6) How do you feel today ? In this exercise you are requested to express it through facial expressions, such as happy, sad, angry, frightened, or the representation of your body and emotions, through magazine images collages, pencils, colors, shapes or lines to represent our feelings. It can also be done using other expressive arts, music therapy (percussion instruments or simply different types of music), dance therapy with colored fabrics, clay or plasticine, phototherapy (with photographs of expressions), writing or creative narration.
7) Art diaries including images and words. Its content documents day-to-day experiences, activities and emotions as well as autobiographies that explore emotions and feelings over time, and whose evolution is a key factor in art therapy. There are already some indicators that the use of visual arts and writing in a diary has many different health benefits: it reduces heart rate, increases serotonin and immune cells production, and reduces stress symptoms.
8) Metaphor: It is an excellent technique especially if the patient is having difficulty in beginning to express him/herself. A well-chosen metaphor can stimulate imagination, creative narrative, or a personal projection through the image created.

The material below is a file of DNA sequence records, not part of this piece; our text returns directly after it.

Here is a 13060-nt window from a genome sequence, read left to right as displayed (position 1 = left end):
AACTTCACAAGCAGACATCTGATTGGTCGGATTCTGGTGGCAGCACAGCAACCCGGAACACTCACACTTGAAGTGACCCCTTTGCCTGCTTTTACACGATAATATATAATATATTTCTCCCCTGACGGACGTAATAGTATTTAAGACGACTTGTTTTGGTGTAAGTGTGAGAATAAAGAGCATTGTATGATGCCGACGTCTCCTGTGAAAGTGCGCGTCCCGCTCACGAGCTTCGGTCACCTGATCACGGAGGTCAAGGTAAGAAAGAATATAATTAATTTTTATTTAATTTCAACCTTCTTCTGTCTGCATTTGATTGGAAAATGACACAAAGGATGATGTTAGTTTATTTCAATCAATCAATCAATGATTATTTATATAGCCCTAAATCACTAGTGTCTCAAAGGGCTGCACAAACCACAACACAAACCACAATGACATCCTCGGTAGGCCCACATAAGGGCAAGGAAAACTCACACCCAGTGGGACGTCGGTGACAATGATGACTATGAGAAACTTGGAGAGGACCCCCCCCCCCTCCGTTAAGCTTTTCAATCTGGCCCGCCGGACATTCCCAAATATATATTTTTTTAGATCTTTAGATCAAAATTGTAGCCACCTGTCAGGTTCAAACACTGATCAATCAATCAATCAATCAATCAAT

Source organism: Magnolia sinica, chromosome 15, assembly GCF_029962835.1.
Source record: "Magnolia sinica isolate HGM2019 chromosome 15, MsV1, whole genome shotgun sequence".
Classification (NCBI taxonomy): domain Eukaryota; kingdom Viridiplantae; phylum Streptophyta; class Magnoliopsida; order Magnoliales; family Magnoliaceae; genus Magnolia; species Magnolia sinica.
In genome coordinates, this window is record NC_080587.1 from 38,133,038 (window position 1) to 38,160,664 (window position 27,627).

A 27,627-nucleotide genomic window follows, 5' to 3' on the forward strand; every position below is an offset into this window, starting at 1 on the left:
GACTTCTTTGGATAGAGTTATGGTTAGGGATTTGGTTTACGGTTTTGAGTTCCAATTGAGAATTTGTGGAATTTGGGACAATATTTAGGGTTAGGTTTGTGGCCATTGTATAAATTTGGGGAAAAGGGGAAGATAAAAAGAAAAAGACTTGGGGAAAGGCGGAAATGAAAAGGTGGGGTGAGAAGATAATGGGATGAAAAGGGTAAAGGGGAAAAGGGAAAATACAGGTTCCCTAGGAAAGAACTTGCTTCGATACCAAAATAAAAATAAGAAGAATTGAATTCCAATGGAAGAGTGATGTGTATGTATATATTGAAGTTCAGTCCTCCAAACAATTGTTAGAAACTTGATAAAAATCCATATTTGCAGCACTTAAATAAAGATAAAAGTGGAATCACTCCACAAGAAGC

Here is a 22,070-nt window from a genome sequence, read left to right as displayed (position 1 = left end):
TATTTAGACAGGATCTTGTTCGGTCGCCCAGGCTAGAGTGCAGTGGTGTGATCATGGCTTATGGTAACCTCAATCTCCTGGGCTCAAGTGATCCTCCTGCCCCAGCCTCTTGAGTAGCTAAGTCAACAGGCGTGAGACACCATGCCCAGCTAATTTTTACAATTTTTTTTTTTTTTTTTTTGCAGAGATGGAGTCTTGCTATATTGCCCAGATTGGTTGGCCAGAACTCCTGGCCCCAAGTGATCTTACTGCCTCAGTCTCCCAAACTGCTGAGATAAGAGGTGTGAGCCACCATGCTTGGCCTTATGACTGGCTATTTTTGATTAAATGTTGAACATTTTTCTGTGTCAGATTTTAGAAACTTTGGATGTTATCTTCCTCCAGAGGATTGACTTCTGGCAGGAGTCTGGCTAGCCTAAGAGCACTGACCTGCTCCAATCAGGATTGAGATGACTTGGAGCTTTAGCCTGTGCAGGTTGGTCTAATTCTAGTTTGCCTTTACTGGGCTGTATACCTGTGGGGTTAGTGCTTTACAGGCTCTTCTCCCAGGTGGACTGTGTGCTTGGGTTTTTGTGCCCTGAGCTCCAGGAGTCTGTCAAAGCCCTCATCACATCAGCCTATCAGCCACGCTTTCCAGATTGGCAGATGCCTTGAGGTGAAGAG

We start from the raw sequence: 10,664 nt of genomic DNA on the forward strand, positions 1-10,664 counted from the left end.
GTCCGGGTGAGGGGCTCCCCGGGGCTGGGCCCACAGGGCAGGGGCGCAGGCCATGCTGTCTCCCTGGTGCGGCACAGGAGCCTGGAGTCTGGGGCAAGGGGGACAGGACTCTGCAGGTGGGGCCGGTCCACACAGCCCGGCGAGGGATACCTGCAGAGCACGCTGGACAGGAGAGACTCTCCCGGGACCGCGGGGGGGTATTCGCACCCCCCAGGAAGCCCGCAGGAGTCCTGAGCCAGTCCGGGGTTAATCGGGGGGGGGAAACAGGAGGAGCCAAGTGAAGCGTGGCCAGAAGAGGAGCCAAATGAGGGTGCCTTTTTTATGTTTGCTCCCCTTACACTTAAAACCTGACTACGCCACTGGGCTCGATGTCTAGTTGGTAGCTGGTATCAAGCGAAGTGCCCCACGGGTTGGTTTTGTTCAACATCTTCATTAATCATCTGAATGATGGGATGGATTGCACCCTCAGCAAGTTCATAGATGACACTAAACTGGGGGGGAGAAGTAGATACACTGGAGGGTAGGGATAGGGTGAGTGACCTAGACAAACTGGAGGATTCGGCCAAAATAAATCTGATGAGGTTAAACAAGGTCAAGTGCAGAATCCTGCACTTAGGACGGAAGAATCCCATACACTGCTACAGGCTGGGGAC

9) Active Imagination: It is the process of consciously dialoguing with the unconscious and a way to access and consult with one's inner wisdom. Jungian concept roots in the concept of Freud's free association. Instead of asking a person to talk about a painting, the therapist invites him or her to respond to it through the movement of the body, the use of percussion instruments, or acting out the feeling or content of the work.
Art, by itself, is a form of active imagination and using it without judging, controlling and without the intention of creating a specific product, it is a very effective tool for spontaneous discovery.
Techniques described by Carolina Lanas in her Art to Express article: